Confidentiality is critical for those who supply commercially sensitive documents and information to the Commerce Commission. However, in an era of trans-Tasman and increasingly global economic integration, the Commerce Commission regularly perceives a need to share information with overseas competition regulators and, in turn, receive their co-operation in the fight against anti-competitive arrangements affecting markets in New Zealand. This need has given rise to the Commerce Commission (International Co-operation and Fees) Bill, which was introduced to Parliament last week. In this update we answer some basic questions about the Bill and its implications for New Zealand business.
What are the origins of the Bill?
The Bill has had a long gestation period (reflecting the complexity of the issues arising from co-operation with international regulators). A discussion paper on the topic was released by the Ministry of Economic Development in September 2004 and extensive consultation was undertaken.
Across the Tasman an amendment to the Trade Practices Act which permits the Australian Competition and Consumer Commission (ACCC) to share confidential information with overseas regulators came into effect in July 2007 (the Corporations (NZ Closer Economic Relations) and Other Legislation Amendment Act 2007).
What are the aims of the Bill?
The Bill proposes to allow the Commerce Commission to use its statutory powers to provide investigative assistance to overseas competition and consumer regulators and to provide compulsorily acquired information to overseas regulators, subject to specified safeguards and principles of reciprocity. The primary objective of the Bill is to facilitate increased cooperation between the Commerce Commission and the ACCC. It will also enable enhanced co-operation with other overseas regulators.
The Bill amends both the Commerce Act 1986 and the Fair Trading Act 1986. This update focuses on the amendments to the Commerce Act 1986.
Doesn't the Commerce Commision already share
Why is the Bill needed?
The Commerce Commission is party to a number of cooperation agreements which contemplate the sharing of information with overseas regulators and other types of co-operation (for example, New Zealand is a party to the Trade Practices Commission/New Zealand Commerce Commission Co-operation and Co-ordination Agreement 1994). However, the Commerce Commission cannot presently share information provided by third parties on a confidential basis. Similarly, the Commerce Commission is not permitted to use its information gathering powers to assist overseas regulators in relation to matters that do not affect markets in New Zealand.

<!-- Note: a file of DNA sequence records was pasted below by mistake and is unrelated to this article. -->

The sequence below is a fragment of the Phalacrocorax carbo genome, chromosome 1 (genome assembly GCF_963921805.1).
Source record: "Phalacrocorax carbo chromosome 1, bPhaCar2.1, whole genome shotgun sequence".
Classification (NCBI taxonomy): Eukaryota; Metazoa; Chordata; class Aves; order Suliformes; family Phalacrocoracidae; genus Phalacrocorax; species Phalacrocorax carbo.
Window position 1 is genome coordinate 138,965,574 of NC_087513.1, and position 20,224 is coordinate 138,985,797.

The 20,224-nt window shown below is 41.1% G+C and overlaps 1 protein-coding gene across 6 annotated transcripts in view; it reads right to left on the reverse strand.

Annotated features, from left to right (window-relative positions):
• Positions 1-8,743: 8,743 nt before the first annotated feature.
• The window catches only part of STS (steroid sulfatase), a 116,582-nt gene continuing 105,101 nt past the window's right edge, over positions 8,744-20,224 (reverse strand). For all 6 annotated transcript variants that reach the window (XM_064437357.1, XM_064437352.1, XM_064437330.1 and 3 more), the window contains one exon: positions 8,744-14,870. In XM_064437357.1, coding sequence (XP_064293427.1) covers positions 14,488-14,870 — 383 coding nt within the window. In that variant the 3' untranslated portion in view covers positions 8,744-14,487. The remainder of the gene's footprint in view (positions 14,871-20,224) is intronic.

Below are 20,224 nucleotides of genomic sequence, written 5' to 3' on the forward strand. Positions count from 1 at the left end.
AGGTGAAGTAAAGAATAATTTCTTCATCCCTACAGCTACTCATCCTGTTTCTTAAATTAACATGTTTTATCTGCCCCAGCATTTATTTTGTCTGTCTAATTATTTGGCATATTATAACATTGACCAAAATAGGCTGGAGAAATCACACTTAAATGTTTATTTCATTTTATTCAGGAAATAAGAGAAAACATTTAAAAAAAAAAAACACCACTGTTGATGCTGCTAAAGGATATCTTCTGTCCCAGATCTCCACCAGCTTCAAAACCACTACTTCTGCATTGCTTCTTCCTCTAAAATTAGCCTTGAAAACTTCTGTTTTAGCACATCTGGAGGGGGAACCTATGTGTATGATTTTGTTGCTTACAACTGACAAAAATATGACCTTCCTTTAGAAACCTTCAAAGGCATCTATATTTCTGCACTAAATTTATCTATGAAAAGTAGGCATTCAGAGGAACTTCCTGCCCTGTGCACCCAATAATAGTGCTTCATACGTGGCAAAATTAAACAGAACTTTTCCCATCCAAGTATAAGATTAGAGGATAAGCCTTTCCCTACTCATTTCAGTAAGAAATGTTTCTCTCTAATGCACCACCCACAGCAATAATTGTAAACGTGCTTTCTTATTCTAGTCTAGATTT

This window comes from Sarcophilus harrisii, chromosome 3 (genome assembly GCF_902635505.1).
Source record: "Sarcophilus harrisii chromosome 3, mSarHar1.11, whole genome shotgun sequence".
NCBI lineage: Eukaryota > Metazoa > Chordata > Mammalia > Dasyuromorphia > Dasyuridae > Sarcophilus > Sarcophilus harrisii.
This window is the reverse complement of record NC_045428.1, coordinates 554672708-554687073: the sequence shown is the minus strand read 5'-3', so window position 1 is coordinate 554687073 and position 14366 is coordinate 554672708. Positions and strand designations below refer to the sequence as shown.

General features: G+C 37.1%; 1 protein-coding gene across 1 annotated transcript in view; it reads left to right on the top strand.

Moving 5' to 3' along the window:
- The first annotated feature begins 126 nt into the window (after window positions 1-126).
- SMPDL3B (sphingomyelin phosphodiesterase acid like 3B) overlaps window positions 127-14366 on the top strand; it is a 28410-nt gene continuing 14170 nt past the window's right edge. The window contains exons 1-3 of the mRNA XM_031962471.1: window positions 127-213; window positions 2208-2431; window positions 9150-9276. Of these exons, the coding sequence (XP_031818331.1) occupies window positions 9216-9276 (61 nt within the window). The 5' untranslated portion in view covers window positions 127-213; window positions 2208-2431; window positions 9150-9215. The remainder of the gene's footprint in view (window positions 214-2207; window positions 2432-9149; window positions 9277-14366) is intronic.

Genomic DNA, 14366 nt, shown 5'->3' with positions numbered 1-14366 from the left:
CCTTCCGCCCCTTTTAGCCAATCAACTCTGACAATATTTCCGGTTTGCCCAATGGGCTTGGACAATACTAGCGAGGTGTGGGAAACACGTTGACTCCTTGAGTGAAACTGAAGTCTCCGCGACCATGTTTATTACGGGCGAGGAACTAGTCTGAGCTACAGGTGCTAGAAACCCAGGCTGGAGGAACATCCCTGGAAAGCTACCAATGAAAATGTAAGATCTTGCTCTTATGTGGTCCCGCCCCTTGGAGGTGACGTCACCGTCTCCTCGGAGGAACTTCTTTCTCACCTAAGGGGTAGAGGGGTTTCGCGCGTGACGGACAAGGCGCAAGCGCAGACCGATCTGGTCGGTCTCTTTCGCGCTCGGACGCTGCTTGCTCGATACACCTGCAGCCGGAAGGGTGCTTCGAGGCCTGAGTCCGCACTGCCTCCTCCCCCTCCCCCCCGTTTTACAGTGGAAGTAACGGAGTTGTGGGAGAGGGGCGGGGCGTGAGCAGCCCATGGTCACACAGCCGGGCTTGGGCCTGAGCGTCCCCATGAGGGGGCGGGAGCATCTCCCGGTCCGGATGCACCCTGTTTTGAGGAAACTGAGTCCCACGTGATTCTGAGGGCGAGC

What information is covered by the information sharing provisions of the Bill?
The Bill principally deals with sharing of information that is 'compulsorily acquired information'. In the competition law context, this means information that is not in the public domain and is acquired by the Commerce Commission using its powers under section 98 of the Commerce Act 1986. Among other things, section 98 permits the Commerce Commission to obtain documents and information where it considers it is necessary or desirable to do so in performance of its functions and to interview relevant parties.
Information which is provided to the Commerce Commission voluntarily (for example as part of an application for cartel leniency or an application for merger clearance) is not subject to the information sharing regime. As is common in other jurisdictions, the regime is limited to compulsorily acquired information because of concerns that it might otherwise act as a disincentive to those considering co-operation with the Commerce Commission (in particular those who might seek leniency by providing information about unlawful cartels).
How does the Bill work?
The Bill provides that the Commerce Commission can provide assistance and information compulsorily acquired to overseas regulators only if there is an applicable Governmental co-operation arrangement in place.
The Bill sets out particular matters to be taken into account before a co-operation arrangement is entered into. Before entering into a co-operation arrangement, the Minister of Commerce must: